3. In apparatus of the character described the combination of a goggle having lens supporting frame means embodying a face-engaging portion shaped to assume an intimate air-sealed relation with the face about the eyes, lens means in said lens supporting frame means, an oxygen mask having a portion shaped to fit over the nose and mouth and embodying a face-engaging portion shaped to assume an air-sealed relation with the face, said lens supporting frame means having an air inlet opening and an air outlet opening communicating with the interior thereof, said openings being on opposite sides of the lens means whereby air drawn through said inlet opening and passing outwardly of said outlet opening will be directed transversely of the interior of said lens means, said oxygen mask having a pair of air inlet openings therein, inhalation valve means associated with each of said openings, a pair of air passageways communicating at one end thereof with a main source of oxygen, one of said passageways being in communicating relation with an inhalation valve in said oxygen mask and having direct communication with an opening in the lens supporting frame means and the other of said passageways being in communicating relation with the other of said openings in said frame means, one of said air passageways having at least a portion thereof of a restricted diameter less than the diameter of the other of said passageways for limiting the volume of air permitted to flow therethrough and being located between said inhalation valve and the main supply of oxygen and the other of said passageways communicating with the other of said inhalation valves being relatively unrestricted for permitting a greater volume of air to pass therethrough, said inhalation valve communicating with said unrestricted passageway being relatively stiff and less easily operable in comparison with the other inhalation valve communicating with the air passageway having the restricted portion whereby, during inhalation, said valve communicating with said air passageway having the restricted portion will more readily operate and cause air to be drawn outwardly through the outlet opening of the lens supporting frame means into the oxygen mask while simultaneously causing a portion of the air passing through said unrestricted passageway and which is bypassed by the stiifer valve communicating with said passageway to be drawn through the inlet opening in said frame means and to move transversely of the inner surface of the lens while simultaneously causing some oxygen from said main supply to be drawn directly inwardly of the oxygen mask, and an exhalation valve in said oxygen mask for permitting air 10 to pass outwardly of the interior thereof during exhalation.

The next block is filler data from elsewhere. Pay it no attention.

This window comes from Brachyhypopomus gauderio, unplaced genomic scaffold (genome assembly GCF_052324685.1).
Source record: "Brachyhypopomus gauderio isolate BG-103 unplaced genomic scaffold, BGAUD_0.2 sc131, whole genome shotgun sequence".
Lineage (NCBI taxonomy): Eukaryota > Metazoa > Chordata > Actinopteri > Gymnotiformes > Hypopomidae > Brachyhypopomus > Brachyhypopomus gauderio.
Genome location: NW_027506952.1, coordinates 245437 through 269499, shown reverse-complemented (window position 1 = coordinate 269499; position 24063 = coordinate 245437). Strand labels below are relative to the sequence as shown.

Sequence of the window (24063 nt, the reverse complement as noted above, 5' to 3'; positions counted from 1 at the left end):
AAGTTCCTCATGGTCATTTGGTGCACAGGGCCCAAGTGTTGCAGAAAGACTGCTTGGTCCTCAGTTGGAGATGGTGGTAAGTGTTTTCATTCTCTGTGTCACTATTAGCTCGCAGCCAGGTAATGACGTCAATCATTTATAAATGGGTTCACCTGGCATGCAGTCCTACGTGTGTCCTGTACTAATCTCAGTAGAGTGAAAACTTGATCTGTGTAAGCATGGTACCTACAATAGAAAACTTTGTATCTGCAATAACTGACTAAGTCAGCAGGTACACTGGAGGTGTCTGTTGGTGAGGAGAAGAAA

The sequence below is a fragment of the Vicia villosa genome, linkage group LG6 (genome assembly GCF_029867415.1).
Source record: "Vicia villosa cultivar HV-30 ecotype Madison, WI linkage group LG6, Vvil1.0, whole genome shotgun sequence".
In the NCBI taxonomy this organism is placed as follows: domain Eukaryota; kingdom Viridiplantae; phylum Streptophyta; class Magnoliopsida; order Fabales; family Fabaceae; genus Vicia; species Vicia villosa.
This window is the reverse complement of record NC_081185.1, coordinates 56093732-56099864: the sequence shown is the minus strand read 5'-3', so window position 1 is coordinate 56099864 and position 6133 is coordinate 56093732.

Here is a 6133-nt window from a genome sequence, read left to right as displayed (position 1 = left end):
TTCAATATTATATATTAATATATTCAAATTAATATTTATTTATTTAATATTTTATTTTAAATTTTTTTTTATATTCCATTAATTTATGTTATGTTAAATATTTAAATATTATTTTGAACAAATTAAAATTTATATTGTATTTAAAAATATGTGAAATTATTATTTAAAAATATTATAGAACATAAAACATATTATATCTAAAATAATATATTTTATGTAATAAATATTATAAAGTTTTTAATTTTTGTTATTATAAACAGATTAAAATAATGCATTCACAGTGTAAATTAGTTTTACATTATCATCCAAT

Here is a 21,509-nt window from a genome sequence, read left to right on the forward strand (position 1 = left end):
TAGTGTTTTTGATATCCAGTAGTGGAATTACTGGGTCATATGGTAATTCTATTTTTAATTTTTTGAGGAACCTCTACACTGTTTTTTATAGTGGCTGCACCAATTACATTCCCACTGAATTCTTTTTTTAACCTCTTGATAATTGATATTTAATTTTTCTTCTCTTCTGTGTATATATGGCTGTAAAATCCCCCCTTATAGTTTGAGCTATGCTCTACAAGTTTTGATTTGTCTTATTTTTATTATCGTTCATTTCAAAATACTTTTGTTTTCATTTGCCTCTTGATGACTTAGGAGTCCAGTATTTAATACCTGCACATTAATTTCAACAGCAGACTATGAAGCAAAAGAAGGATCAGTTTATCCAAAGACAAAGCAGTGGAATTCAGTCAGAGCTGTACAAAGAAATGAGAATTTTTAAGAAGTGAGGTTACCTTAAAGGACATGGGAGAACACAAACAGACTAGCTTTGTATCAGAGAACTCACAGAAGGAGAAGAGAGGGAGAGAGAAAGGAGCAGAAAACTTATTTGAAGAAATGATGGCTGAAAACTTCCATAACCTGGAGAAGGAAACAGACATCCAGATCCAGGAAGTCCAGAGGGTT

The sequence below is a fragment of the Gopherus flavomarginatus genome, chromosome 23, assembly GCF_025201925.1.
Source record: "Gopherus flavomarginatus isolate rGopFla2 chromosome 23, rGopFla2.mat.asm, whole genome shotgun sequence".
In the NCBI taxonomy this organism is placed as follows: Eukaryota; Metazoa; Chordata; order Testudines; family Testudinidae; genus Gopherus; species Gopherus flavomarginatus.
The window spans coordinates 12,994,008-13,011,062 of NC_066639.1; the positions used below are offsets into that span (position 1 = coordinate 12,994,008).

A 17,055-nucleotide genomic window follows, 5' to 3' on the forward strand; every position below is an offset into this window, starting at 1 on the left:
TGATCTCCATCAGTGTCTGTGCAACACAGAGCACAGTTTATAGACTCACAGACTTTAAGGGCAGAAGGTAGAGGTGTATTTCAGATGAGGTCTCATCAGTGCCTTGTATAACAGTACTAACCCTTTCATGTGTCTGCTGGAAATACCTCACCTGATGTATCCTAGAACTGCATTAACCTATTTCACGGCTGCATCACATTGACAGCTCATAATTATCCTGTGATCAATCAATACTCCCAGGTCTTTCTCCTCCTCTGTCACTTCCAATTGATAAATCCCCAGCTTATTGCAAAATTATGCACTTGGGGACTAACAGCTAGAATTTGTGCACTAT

4. In apparatus of the character described the combination of a goggle having a face-engaging portion shaped to assume an intimate air-sealed relation with the face about the eyes and a pair of spaced lens supporting frame means carried thereby, lens means in said lens supporting frame means, an oxygen mask having a portion shaped to fit over the nose and mouth and embodying a face-engaging portion shaped to assume an air-sealed relation with the face, said lens supporting frame means for each of said lenses having an air inlet opening and an air outlet opening communicating with the interior thereof, said openings being on opposite sides of the lens means whereby air drawn through said inlet opening and passing outwardly of said outlet opening will be directed transversely of the interior of said lens means, one of the outlet openings in one of said frame means being in connected relation with the inlet opening in the other of said frame means, said oxygen mask having a pair of air inlet openings therein, inhalation valve means associated with each of said openings, a pair of air passageways communicating at one end thereof with a main source of oxygen, one of said passageways being in communicating relation with an inhalation valve in said oxygen mask and having direct communication with an inlet opening in one of said lens supporting frame means and the other of said passageways being in communicating relation with the outlet opening in the other of said frame means, said air passageway communicating with said outlet opening having at least a portion thereof of a restricted diameter less than the diameter of the other of said passageways for limiting the volume of air permitted to flow th-erethrough and with said restricted portion being located between the inhalation valve associated with said passageway and the main supply of oxygen and the other of said passageways communicating with the other of said inhalation valves being relatively unrestricted for permitting a greater volume of air to pass therethrough, said inhalation valve communicating with said unrestricted passageway being relatively stilf and less easily operable in comparison with the other inhalation valve communicating with the air passageway having the restricted portion whereby, during inhalation, said valve communicating with said air passageway having the restricted portion will more readily operate 'and cause air to be drawn outwardly through the outlet opening of the associated lens supporting frame means into the oxygen mask while simultaneously causing a portion of the air passing through said unrestricted passageway and which is bypassed by the stiffer valve communicating with said passageway to be drawn through the inlet opening in said frame means and to move transversely of the inner surface of the lens while simultaneously causing some oxygen from said main supply to be drawn directly inwardly of the oxygen mask, and an exhalation valve in said oxygen mask for permitting air to pass outwardly of the interior thereof during exhalation.